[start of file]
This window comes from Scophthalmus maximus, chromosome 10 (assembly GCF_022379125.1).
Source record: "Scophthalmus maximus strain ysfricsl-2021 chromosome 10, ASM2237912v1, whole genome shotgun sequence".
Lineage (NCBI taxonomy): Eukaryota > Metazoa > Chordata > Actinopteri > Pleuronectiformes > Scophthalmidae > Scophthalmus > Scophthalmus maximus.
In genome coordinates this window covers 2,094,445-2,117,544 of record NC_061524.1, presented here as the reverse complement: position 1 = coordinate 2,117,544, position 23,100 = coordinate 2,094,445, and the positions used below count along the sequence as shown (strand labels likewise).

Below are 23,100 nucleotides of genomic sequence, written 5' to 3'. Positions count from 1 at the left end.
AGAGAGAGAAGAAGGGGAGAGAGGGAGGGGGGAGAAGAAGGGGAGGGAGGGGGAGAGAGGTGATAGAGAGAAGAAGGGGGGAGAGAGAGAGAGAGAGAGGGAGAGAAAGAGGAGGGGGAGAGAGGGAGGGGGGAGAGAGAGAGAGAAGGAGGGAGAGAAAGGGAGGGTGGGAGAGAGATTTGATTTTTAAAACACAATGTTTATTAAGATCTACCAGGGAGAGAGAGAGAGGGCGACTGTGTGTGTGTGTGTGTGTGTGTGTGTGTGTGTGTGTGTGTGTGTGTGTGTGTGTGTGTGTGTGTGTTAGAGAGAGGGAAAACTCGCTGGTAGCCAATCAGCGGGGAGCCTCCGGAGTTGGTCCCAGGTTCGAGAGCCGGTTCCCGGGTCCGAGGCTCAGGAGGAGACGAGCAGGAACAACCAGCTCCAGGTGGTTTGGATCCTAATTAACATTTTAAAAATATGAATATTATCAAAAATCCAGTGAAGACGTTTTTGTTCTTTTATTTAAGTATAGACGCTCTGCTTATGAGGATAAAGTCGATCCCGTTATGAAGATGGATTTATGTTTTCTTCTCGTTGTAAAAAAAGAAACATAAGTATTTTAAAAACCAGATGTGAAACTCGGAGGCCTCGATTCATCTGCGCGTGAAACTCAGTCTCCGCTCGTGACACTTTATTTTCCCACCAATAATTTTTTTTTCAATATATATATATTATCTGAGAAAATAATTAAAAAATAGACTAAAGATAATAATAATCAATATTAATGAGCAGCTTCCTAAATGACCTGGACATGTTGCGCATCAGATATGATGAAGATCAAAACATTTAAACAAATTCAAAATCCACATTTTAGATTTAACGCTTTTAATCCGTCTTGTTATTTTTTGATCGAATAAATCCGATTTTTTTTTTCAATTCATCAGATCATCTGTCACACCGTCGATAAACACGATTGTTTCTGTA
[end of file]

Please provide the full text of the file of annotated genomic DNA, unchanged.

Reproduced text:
This window comes from Scophthalmus maximus, chromosome 10 (assembly GCF_022379125.1).
Source record: "Scophthalmus maximus strain ysfricsl-2021 chromosome 10, ASM2237912v1, whole genome shotgun sequence".
Lineage (NCBI taxonomy): Eukaryota > Metazoa > Chordata > Actinopteri > Pleuronectiformes > Scophthalmidae > Scophthalmus > Scophthalmus maximus.
In genome coordinates this window covers 2,094,445-2,117,544 of record NC_061524.1, presented here as the reverse complement: position 1 = coordinate 2,117,544, position 23,100 = coordinate 2,094,445, and the positions used below count along the sequence as shown (strand labels likewise).

Below are 23,100 nucleotides of genomic sequence, written 5' to 3'. Positions count from 1 at the left end.
AGAGAGAGAAGAAGGGGAGAGAGGGAGGGGGGAGAAGAAGGGGAGGGAGGGGGAGAGAGGTGATAGAGAGAAGAAGGGGGGAGAGAGAGAGAGAGAGAGGGAGAGAAAGAGGAGGGGGAGAGAGGGAGGGGGGAGAGAGAGAGAGAAGGAGGGAGAGAAAGGGAGGGTGGGAGAGAGATTTGATTTTTAAAACACAATGTTTATTAAGATCTACCAGGGAGAGAGAGAGAGGGCGACTGTGTGTGTGTGTGTGTGTGTGTGTGTGTGTGTGTGTGTGTGTGTGTGTGTGTGTGTGTGTGTGTGTTAGAGAGAGGGAAAACTCGCTGGTAGCCAATCAGCGGGGAGCCTCCGGAGTTGGTCCCAGGTTCGAGAGCCGGTTCCCGGGTCCGAGGCTCAGGAGGAGACGAGCAGGAACAACCAGCTCCAGGTGGTTTGGATCCTAATTAACATTTTAAAAATATGAATATTATCAAAAATCCAGTGAAGACGTTTTTGTTCTTTTATTTAAGTATAGACGCTCTGCTTATGAGGATAAAGTCGATCCCGTTATGAAGATGGATTTATGTTTTCTTCTCGTTGTAAAAAAAGAAACATAAGTATTTTAAAAACCAGATGTGAAACTCGGAGGCCTCGATTCATCTGCGCGTGAAACTCAGTCTCCGCTCGTGACACTTTATTTTCCCACCAATAATTTTTTTTTCAATATATATATATTATCTGAGAAAATAATTAAAAAATAGACTAAAGATAATAATAATCAATATTAATGAGCAGCTTCCTAAATGACCTGGACATGTTGCGCATCAGATATGATGAAGATCAAAACATTTAAACAAATTCAAAATCCACATTTTAGATTTAACGCTTTTAATCCGTCTTGTTATTTTTTGATCGAATAAATCCGATTTTTTTTTTCAATTCATCAGATCATCTGTCACACCGTCGATAAACACGATTGTTTCTGTA